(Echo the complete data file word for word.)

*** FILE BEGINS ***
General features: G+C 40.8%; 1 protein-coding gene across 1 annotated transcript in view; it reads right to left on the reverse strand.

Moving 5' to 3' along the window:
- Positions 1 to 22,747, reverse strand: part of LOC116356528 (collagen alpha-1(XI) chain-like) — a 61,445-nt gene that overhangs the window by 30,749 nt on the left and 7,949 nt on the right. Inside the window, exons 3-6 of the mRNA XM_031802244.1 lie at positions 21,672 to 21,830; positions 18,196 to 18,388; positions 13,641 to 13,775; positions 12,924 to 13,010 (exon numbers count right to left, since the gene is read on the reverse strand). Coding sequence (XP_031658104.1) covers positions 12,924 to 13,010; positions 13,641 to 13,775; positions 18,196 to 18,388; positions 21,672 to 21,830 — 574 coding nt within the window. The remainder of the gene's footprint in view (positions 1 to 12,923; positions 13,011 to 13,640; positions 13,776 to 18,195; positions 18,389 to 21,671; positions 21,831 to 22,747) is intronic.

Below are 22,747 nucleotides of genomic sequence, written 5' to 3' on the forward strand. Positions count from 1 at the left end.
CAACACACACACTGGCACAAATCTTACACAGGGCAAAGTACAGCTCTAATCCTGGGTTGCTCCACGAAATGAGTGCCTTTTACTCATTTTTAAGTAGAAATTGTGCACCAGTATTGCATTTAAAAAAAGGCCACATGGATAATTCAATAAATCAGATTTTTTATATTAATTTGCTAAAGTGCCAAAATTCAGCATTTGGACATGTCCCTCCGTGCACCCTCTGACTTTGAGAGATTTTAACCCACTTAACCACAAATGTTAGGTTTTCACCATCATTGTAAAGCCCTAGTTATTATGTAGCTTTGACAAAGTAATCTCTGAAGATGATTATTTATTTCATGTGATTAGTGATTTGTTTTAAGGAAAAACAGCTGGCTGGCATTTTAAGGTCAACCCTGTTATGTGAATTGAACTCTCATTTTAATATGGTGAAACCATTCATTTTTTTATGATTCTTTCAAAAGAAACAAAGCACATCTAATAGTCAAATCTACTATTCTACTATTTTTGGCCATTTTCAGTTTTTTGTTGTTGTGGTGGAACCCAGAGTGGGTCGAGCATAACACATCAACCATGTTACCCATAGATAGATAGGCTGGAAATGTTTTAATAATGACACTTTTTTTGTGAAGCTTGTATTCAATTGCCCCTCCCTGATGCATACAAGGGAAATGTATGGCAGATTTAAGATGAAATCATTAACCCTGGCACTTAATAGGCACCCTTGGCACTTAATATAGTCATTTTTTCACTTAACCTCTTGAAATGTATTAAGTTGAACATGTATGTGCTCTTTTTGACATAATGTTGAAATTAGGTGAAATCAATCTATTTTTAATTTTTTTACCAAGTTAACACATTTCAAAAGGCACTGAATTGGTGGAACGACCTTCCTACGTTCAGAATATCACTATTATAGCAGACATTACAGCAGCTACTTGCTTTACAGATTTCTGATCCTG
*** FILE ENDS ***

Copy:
General features: G+C 40.8%; 1 protein-coding gene across 1 annotated transcript in view; it reads right to left on the reverse strand.

Moving 5' to 3' along the window:
- Positions 1 to 22,747, reverse strand: part of LOC116356528 (collagen alpha-1(XI) chain-like) — a 61,445-nt gene that overhangs the window by 30,749 nt on the left and 7,949 nt on the right. Inside the window, exons 3-6 of the mRNA XM_031802244.1 lie at positions 21,672 to 21,830; positions 18,196 to 18,388; positions 13,641 to 13,775; positions 12,924 to 13,010 (exon numbers count right to left, since the gene is read on the reverse strand). Coding sequence (XP_031658104.1) covers positions 12,924 to 13,010; positions 13,641 to 13,775; positions 18,196 to 18,388; positions 21,672 to 21,830 — 574 coding nt within the window. The remainder of the gene's footprint in view (positions 1 to 12,923; positions 13,011 to 13,640; positions 13,776 to 18,195; positions 18,389 to 21,671; positions 21,831 to 22,747) is intronic.

Below are 22,747 nucleotides of genomic sequence, written 5' to 3' on the forward strand. Positions count from 1 at the left end.
CAACACACACACTGGCACAAATCTTACACAGGGCAAAGTACAGCTCTAATCCTGGGTTGCTCCACGAAATGAGTGCCTTTTACTCATTTTTAAGTAGAAATTGTGCACCAGTATTGCATTTAAAAAAAGGCCACATGGATAATTCAATAAATCAGATTTTTTATATTAATTTGCTAAAGTGCCAAAATTCAGCATTTGGACATGTCCCTCCGTGCACCCTCTGACTTTGAGAGATTTTAACCCACTTAACCACAAATGTTAGGTTTTCACCATCATTGTAAAGCCCTAGTTATTATGTAGCTTTGACAAAGTAATCTCTGAAGATGATTATTTATTTCATGTGATTAGTGATTTGTTTTAAGGAAAAACAGCTGGCTGGCATTTTAAGGTCAACCCTGTTATGTGAATTGAACTCTCATTTTAATATGGTGAAACCATTCATTTTTTTATGATTCTTTCAAAAGAAACAAAGCACATCTAATAGTCAAATCTACTATTCTACTATTTTTGGCCATTTTCAGTTTTTTGTTGTTGTGGTGGAACCCAGAGTGGGTCGAGCATAACACATCAACCATGTTACCCATAGATAGATAGGCTGGAAATGTTTTAATAATGACACTTTTTTTGTGAAGCTTGTATTCAATTGCCCCTCCCTGATGCATACAAGGGAAATGTATGGCAGATTTAAGATGAAATCATTAACCCTGGCACTTAATAGGCACCCTTGGCACTTAATATAGTCATTTTTTCACTTAACCTCTTGAAATGTATTAAGTTGAACATGTATGTGCTCTTTTTGACATAATGTTGAAATTAGGTGAAATCAATCTATTTTTAATTTTTTTACCAAGTTAACACATTTCAAAAGGCACTGAATTGGTGGAACGACCTTCCTACGTTCAGAATATCACTATTATAGCAGACATTACAGCAGCTACTTGCTTTACAGATTTCTGATCCTG